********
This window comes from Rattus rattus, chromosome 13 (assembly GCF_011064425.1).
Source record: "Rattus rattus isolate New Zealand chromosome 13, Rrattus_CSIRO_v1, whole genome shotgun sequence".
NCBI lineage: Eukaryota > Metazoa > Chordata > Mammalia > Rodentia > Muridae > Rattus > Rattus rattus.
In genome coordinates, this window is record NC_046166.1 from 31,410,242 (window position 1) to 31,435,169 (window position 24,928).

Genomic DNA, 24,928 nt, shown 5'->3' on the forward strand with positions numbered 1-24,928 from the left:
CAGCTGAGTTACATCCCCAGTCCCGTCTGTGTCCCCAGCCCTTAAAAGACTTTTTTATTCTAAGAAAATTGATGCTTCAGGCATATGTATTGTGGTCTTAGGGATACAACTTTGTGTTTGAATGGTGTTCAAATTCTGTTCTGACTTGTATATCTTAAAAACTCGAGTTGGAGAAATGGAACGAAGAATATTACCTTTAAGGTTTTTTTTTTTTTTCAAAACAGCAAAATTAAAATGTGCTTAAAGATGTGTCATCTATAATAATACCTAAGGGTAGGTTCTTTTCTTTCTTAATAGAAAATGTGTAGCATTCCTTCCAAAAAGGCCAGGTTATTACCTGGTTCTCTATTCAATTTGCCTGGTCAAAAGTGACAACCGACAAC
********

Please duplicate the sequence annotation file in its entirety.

This window comes from Rattus rattus, chromosome 13 (assembly GCF_011064425.1).
Source record: "Rattus rattus isolate New Zealand chromosome 13, Rrattus_CSIRO_v1, whole genome shotgun sequence".
NCBI lineage: Eukaryota > Metazoa > Chordata > Mammalia > Rodentia > Muridae > Rattus > Rattus rattus.
In genome coordinates, this window is record NC_046166.1 from 31,410,242 (window position 1) to 31,435,169 (window position 24,928).

Genomic DNA, 24,928 nt, shown 5'->3' on the forward strand with positions numbered 1-24,928 from the left:
CAGCTGAGTTACATCCCCAGTCCCGTCTGTGTCCCCAGCCCTTAAAAGACTTTTTTATTCTAAGAAAATTGATGCTTCAGGCATATGTATTGTGGTCTTAGGGATACAACTTTGTGTTTGAATGGTGTTCAAATTCTGTTCTGACTTGTATATCTTAAAAACTCGAGTTGGAGAAATGGAACGAAGAATATTACCTTTAAGGTTTTTTTTTTTTTTCAAAACAGCAAAATTAAAATGTGCTTAAAGATGTGTCATCTATAATAATACCTAAGGGTAGGTTCTTTTCTTTCTTAATAGAAAATGTGTAGCATTCCTTCCAAAAAGGCCAGGTTATTACCTGGTTCTCTATTCAATTTGCCTGGTCAAAAGTGACAACCGACAAC